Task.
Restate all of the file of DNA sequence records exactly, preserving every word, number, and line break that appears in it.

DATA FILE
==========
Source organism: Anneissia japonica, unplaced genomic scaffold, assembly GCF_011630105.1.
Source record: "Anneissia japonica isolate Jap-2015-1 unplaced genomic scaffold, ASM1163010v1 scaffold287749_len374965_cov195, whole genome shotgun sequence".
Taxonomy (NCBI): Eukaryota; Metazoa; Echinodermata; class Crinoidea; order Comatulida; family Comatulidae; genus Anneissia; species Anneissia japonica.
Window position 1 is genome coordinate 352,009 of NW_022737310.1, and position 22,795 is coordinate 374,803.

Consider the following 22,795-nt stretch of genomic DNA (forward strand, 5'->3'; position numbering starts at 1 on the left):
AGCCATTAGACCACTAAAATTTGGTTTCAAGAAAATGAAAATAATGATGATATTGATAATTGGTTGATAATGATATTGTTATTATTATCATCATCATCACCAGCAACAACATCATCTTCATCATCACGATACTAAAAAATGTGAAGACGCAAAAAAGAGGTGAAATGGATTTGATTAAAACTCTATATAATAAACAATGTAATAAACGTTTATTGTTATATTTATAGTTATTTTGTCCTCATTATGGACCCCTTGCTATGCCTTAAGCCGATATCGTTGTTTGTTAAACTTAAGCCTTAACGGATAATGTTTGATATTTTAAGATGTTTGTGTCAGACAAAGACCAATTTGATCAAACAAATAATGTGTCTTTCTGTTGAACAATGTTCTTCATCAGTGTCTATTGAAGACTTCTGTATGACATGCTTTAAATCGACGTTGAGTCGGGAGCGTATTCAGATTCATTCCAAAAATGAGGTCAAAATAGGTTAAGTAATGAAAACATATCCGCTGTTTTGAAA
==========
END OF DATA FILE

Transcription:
Source organism: Anneissia japonica, unplaced genomic scaffold, assembly GCF_011630105.1.
Source record: "Anneissia japonica isolate Jap-2015-1 unplaced genomic scaffold, ASM1163010v1 scaffold287749_len374965_cov195, whole genome shotgun sequence".
Taxonomy (NCBI): Eukaryota; Metazoa; Echinodermata; class Crinoidea; order Comatulida; family Comatulidae; genus Anneissia; species Anneissia japonica.
Window position 1 is genome coordinate 352,009 of NW_022737310.1, and position 22,795 is coordinate 374,803.

Consider the following 22,795-nt stretch of genomic DNA (forward strand, 5'->3'; position numbering starts at 1 on the left):
AGCCATTAGACCACTAAAATTTGGTTTCAAGAAAATGAAAATAATGATGATATTGATAATTGGTTGATAATGATATTGTTATTATTATCATCATCATCACCAGCAACAACATCATCTTCATCATCACGATACTAAAAAATGTGAAGACGCAAAAAAGAGGTGAAATGGATTTGATTAAAACTCTATATAATAAACAATGTAATAAACGTTTATTGTTATATTTATAGTTATTTTGTCCTCATTATGGACCCCTTGCTATGCCTTAAGCCGATATCGTTGTTTGTTAAACTTAAGCCTTAACGGATAATGTTTGATATTTTAAGATGTTTGTGTCAGACAAAGACCAATTTGATCAAACAAATAATGTGTCTTTCTGTTGAACAATGTTCTTCATCAGTGTCTATTGAAGACTTCTGTATGACATGCTTTAAATCGACGTTGAGTCGGGAGCGTATTCAGATTCATTCCAAAAATGAGGTCAAAATAGGTTAAGTAATGAAAACATATCCGCTGTTTTGAAA